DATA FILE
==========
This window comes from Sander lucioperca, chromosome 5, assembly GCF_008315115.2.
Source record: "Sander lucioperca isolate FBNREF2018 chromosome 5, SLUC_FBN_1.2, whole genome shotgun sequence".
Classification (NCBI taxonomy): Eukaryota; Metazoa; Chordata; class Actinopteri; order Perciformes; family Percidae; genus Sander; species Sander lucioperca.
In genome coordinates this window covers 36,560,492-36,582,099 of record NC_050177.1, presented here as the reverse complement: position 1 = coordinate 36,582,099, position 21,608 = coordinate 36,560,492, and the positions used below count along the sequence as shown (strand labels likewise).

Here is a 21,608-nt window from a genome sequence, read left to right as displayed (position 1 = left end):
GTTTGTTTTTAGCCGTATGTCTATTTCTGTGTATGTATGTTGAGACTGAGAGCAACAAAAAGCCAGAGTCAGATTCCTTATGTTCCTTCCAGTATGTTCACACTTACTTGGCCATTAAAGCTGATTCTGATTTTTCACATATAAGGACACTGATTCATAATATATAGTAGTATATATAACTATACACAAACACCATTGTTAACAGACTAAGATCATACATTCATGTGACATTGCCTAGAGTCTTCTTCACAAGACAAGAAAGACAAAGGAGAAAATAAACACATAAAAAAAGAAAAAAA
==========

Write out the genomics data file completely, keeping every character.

This window comes from Sander lucioperca, chromosome 5, assembly GCF_008315115.2.
Source record: "Sander lucioperca isolate FBNREF2018 chromosome 5, SLUC_FBN_1.2, whole genome shotgun sequence".
Classification (NCBI taxonomy): Eukaryota; Metazoa; Chordata; class Actinopteri; order Perciformes; family Percidae; genus Sander; species Sander lucioperca.
In genome coordinates this window covers 36,560,492-36,582,099 of record NC_050177.1, presented here as the reverse complement: position 1 = coordinate 36,582,099, position 21,608 = coordinate 36,560,492, and the positions used below count along the sequence as shown (strand labels likewise).

Here is a 21,608-nt window from a genome sequence, read left to right as displayed (position 1 = left end):
GTTTGTTTTTAGCCGTATGTCTATTTCTGTGTATGTATGTTGAGACTGAGAGCAACAAAAAGCCAGAGTCAGATTCCTTATGTTCCTTCCAGTATGTTCACACTTACTTGGCCATTAAAGCTGATTCTGATTTTTCACATATAAGGACACTGATTCATAATATATAGTAGTATATATAACTATACACAAACACCATTGTTAACAGACTAAGATCATACATTCATGTGACATTGCCTAGAGTCTTCTTCACAAGACAAGAAAGACAAAGGAGAAAATAAACACATAAAAAAAGAAAAAAA